Public Policy Institute of California
“Graying in the Golden State”
Demographic and Economic Trends of Older Californians
By Sonya M. Tafoya and Hans P. Johnson
California’s population is aging rapidly. By 2030, one of
every three Californians will be over the age of 50, and the proportion
of the population that will be over 65 will have almost doubled
from 11 percent in 1998 to 17 percent. This tremendous increase
in the older population of the state will be driven primarily
by the large cohort of baby boomers who will be entering retirement
ages over the next few decades. Lower mortality rates will also
contribute to the aging of the state’s population.
Today’s older Californians are relatively well off. Poverty
rates are substantially lower for older residents than for other
age groups in the state, with only about one in ten living in
poverty. The primary reason poverty rates for older Californians
are so low is Social Security, which provides sufficient income
to lift many older Californians above the poverty threshold. The
majority of older Californians derive more than 70 percent of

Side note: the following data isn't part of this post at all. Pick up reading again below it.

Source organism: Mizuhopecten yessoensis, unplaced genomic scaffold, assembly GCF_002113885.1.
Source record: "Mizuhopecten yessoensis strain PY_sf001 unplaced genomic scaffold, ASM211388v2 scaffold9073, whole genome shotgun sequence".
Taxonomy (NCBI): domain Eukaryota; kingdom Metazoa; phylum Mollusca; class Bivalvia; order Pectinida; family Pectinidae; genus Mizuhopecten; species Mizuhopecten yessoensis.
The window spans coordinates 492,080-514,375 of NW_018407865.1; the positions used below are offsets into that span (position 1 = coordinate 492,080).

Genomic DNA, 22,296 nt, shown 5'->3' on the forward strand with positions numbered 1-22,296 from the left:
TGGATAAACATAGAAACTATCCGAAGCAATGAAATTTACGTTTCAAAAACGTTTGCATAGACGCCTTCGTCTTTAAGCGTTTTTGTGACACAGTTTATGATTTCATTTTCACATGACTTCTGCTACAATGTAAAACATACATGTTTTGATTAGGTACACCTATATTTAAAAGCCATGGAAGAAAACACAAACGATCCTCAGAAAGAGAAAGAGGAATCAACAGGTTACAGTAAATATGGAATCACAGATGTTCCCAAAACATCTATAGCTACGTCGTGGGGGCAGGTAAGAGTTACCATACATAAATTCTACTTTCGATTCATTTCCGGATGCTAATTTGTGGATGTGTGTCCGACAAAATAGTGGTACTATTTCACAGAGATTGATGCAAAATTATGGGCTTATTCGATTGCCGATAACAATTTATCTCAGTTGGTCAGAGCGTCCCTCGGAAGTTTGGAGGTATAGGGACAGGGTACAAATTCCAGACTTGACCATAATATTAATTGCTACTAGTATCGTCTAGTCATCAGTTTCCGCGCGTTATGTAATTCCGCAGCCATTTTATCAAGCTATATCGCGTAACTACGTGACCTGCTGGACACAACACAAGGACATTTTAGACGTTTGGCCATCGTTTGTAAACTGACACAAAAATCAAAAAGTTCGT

their income from Social Security.
However, tomorrow’s older Californians are less sanguine
about the promise of Social Security. Only 35 percent of the baby
boomers in California believe that the Social Security system
will provide the benefits they should receive when they retire.
Changes in the marital status and labor force participation of
boomers compared to earlier generations also raise questions about
the ability of the current system to provide future benefits.
Surprisingly, despite their skepticism about Social Security,
boomers do not appear to be saving at higher rates than past generations.
Only about half of all jobs in California offer pension plans
or retirement benefits, a figure that has changed little over
the past 20 years and that is substantially lower than in the
rest of the nation.
Although the aging of the nation’s population has led to
widespread concern over the viability of Medicare and the Social
Security system, less attention has been focused on the state’s
ability to continue to provide services to a population that is
increasing at both ends of the age spectrum. Already, for example,
24 percent of the state’s Medi-Cal1 payments and about one-third
of the state’s Supplemental Security Income (SSI) payments
are directed toward older Californians, a figure that is likely
to rise as the state’s population ages. The primary demographic
challenge for California in the early 21st century will be to
find ways to satisfy the demands of an increasingly older population
while maintaining the financial stability of the government and
a desirable quality of life for all Californians.
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